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August 5, 2014 6:04 pm
US regulators have told Cobalt International Energy that they intend to bring charges against the Goldman Sachs-backed company after a three-year investigation into alleged corruption in its Angola operations.
Houston-based Cobalt’s shares fell by as much as 11 per cent by close of New York trading after it disclosed in a regulatory filing on Tuesday that it had been issued with a Wells Notice by the Securities and Exchange Commission. The notice indicated that staff at the regulator planned to initiate a case against the group – although that does not mean that charges will automatically follow. Cobalt said it intended to respond to the SEC.
“The company has fully co-operated with the SEC in this matter and intends to continue to do so,” Cobalt said in the filing. “The company has conducted an extensive investigation into these allegations and the receipt of the Wells Notice does not change the company’s belief that its activities in Angola have complied with all laws, including the US Foreign Corrupt Practices Act.”
Joseph Bryant, a veteran of BP’s Angolan operations and Cobalt’s chairman and chief executive, said the SEC had made an “erroneous” decision to proceed towards charges. He added that Cobalt would continue to develop its Angolan prospects.
Cobalt’s disclosure of the SEC’s Wells Notice comes as Barack Obama hosts the first White House summit between a US president and African leaders.
Along with Chinese and European rivals, US groups have spent heavily to tap offshore crude reserves in Angola, Africa’s second-biggest oil producer. Access to oil rights is controlled by an authoritarian government that fought a three-decade civil war until 2002.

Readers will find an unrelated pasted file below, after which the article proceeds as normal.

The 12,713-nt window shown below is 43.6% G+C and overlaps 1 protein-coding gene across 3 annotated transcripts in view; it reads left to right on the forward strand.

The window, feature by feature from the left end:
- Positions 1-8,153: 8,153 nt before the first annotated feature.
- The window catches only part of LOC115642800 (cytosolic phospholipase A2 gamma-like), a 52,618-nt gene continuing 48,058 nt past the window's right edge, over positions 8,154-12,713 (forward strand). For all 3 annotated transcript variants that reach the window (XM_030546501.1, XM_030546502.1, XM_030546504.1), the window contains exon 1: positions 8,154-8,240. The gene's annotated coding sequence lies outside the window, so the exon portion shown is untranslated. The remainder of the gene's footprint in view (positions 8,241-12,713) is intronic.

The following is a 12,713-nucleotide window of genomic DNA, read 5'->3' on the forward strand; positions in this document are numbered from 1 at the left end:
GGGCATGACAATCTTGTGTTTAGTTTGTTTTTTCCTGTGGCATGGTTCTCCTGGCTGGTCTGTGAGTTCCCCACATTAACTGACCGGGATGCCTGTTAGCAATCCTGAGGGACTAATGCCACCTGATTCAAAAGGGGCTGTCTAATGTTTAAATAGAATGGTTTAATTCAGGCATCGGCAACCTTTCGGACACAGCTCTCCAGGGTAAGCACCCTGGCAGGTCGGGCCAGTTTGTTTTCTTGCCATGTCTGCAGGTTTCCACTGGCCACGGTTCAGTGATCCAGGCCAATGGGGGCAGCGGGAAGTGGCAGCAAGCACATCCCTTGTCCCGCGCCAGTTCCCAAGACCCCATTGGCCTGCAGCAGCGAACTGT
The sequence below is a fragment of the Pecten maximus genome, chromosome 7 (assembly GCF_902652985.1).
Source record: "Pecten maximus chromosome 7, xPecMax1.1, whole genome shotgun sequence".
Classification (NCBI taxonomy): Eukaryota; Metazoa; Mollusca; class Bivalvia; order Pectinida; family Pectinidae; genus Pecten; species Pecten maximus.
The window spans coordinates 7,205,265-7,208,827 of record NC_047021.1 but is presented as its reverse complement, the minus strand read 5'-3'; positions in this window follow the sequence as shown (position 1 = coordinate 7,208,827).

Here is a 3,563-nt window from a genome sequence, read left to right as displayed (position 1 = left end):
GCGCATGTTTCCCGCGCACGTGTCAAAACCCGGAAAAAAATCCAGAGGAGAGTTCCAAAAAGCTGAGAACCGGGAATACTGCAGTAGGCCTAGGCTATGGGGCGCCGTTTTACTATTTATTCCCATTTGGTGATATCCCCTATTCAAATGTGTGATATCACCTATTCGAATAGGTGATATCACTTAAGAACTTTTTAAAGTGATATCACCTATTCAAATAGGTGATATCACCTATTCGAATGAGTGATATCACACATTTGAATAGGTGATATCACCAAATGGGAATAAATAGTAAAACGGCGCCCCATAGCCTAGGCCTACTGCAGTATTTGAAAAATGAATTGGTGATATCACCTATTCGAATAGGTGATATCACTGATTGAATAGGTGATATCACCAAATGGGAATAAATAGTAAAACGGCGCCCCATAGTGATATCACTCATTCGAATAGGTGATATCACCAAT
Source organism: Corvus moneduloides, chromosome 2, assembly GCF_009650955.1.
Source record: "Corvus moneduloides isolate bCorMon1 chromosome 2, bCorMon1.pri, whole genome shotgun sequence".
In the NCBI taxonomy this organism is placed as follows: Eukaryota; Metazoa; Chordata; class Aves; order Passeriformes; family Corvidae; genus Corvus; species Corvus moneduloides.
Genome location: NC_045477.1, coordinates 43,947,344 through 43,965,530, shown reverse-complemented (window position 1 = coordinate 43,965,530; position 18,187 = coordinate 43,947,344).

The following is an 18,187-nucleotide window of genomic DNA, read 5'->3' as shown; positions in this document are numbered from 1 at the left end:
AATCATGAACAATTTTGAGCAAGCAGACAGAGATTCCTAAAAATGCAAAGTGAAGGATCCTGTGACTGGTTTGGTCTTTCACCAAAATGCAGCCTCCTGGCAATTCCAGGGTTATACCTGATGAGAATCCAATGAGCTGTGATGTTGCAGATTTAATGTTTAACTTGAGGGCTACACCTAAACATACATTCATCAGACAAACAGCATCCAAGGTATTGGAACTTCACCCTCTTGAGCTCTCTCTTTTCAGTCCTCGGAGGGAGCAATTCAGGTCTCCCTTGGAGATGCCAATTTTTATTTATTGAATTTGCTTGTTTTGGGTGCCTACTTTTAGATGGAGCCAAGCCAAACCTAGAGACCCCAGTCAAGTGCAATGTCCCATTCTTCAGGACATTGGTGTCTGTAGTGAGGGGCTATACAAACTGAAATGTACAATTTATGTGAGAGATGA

The SEC and the Department of Justice launched an investigation into Cobalt’s dealings in Angola in 2011 following claims by Rafael Marques de Morais, an anti-corruption activist, that senior officials secretly owned an obscure company called Nazaki Oil and Gaz.
Nazaki had been selected by the authorities to be Cobalt’s local partner when the US group was awarded oil rights, according to Cobalt’s filings.
In 2012, two top officials – including Manuel Vicente, who was head of the state oil company at the time it granted Cobalt its rights and is now Angola’s vice-president – confirmed to the Financial Times that they and a former official had held previously concealed stakes in Nazaki.
US anti-corruption law makes it a crime to pay or offer anything of value to foreign officials to win business. Companies that have fallen foul of that law have paid fines running into hundreds of millions of dollars.
Cobalt, which made a major discovery of crude oil beneath the Angolan seabed shortly after it was placed under investigation, has consistently denied wrongdoing. The SEC declined to comment.
Goldman Sachs and US private equity group Riverstone provided Cobalt with $500m of seed funding in 2005. Goldman and Riverstone remain leading shareholders, alongside another private equity group, First Reserve. Each has sold Cobalt shares worth about $1bn since March 2011 and now holds 8-9 per cent of the stock.
Cobalt also announced on Tuesday a net loss of $95m for the second quarter, compared with a $79m loss for the same period last year. Its shares closed 11 per cent lower at $14.22.
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